Steps like purging the headspace really only help in polishing the last details so to speak (I was active in that thread you mentioned, and IME the aroma/flavor difference between headspace-purged and nonpurged variants has always been quite subtle, and at times even non existant, although the color difference has nearly always been fairly evident).
So if your problem really is "almost no hop flavor", there must be something on a much more basic level going on.

I did notice something disturbing when I did a flame out addition the other day. I weighed out the mosaic hops and they smelled great. Fresh, pungent, fruity. I tossed them into the wort. Twenty minutes later the wort did not smell nearly as pungent as the hops did before I put them in. That might mean nothing.
That's totally normal IME. The wort after hot-side additions does not have a very pungent hop smell at all.
After dry-hopping it is a different story. There you should be able to smell the pungency as you open your fermenter, bottle etc.
 

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Water is so fundamental as a beer component, that my bet is on this source being your root cause despite all the other things you’ve improved.

Are you hitting your gravity reasonably well? I ask because that water source, while sounding good on paper, might have high residual alkalinity (RA). This can not only cause a high mash pH which reduces efficiency, it can also produce insipid tasting pale beers.

I would prep this water differently next time. Create a profile with 100-150 ppm sulfate, roughly half that amount of chloride, wherever calcium falls (should be well north of 50 ppm), and no sodium or magnesium. Then, acidify your mash with either 2% acidulated malt based on the grain bill weight, or 0.2 mL of lactic acid per gallon of water in the mash.

Since we don't know the RA of the Glacier water, these acid additions are enough to make a difference, even if not the optimal amount, yet should not be too much to ruin it completely if the RA is indeed reasonable.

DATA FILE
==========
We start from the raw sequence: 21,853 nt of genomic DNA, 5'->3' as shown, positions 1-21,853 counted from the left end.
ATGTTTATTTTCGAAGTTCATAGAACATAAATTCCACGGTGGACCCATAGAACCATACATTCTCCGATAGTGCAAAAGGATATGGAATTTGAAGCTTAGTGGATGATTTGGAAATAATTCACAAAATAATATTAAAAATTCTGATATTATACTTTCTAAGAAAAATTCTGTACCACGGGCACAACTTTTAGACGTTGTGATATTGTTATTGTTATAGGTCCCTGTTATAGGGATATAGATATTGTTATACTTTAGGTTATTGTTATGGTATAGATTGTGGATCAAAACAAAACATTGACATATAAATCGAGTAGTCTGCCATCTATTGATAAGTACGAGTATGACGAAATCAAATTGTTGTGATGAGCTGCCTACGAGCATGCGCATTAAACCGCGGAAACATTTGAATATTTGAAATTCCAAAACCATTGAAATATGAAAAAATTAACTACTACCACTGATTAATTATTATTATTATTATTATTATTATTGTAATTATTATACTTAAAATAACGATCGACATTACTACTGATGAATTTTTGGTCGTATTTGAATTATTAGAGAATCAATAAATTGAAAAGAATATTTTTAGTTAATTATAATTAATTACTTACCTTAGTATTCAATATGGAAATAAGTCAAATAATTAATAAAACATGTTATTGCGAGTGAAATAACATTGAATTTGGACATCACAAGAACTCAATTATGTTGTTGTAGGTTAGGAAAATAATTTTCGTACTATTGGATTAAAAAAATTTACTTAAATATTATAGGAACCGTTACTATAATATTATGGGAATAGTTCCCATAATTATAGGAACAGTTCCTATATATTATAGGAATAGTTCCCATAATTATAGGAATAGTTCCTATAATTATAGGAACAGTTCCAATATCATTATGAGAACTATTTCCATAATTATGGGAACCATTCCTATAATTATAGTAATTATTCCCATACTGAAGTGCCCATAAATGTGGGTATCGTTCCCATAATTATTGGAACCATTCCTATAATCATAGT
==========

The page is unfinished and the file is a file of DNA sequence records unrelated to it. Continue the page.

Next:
Taket_al_Tauro

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Water is so fundamental as a beer component, that my bet is on this source being your root cause despite all the other things you’ve improved.

Are you hitting your gravity reasonably well? I ask because that water source, while sounding good on paper, might have high residual alkalinity (RA). This can not only cause a high mash pH which reduces efficiency, it can also produce insipid tasting pale beers.

I would prep this water differently next time. Create a profile with 100-150 ppm sulfate, roughly half that amount of chloride, wherever calcium falls (should be well north of 50 ppm), and no sodium or magnesium. Then, acidify your mash with either 2% acidulated malt based on the grain bill weight, or 0.2 mL of lactic acid per gallon of water in the mash.

Since we don't know the RA of the Glacier water, these acid additions are enough to make a difference, even if not the optimal amount, yet should not be too much to ruin it completely if the RA is indeed reasonable.
I totally agree on everything you said, but if I understood it correctly, he is using RO water and that shouldn't have high alkalinity, am I correct?
That said, taking care to adjust pH may be beneficial even when using RO water.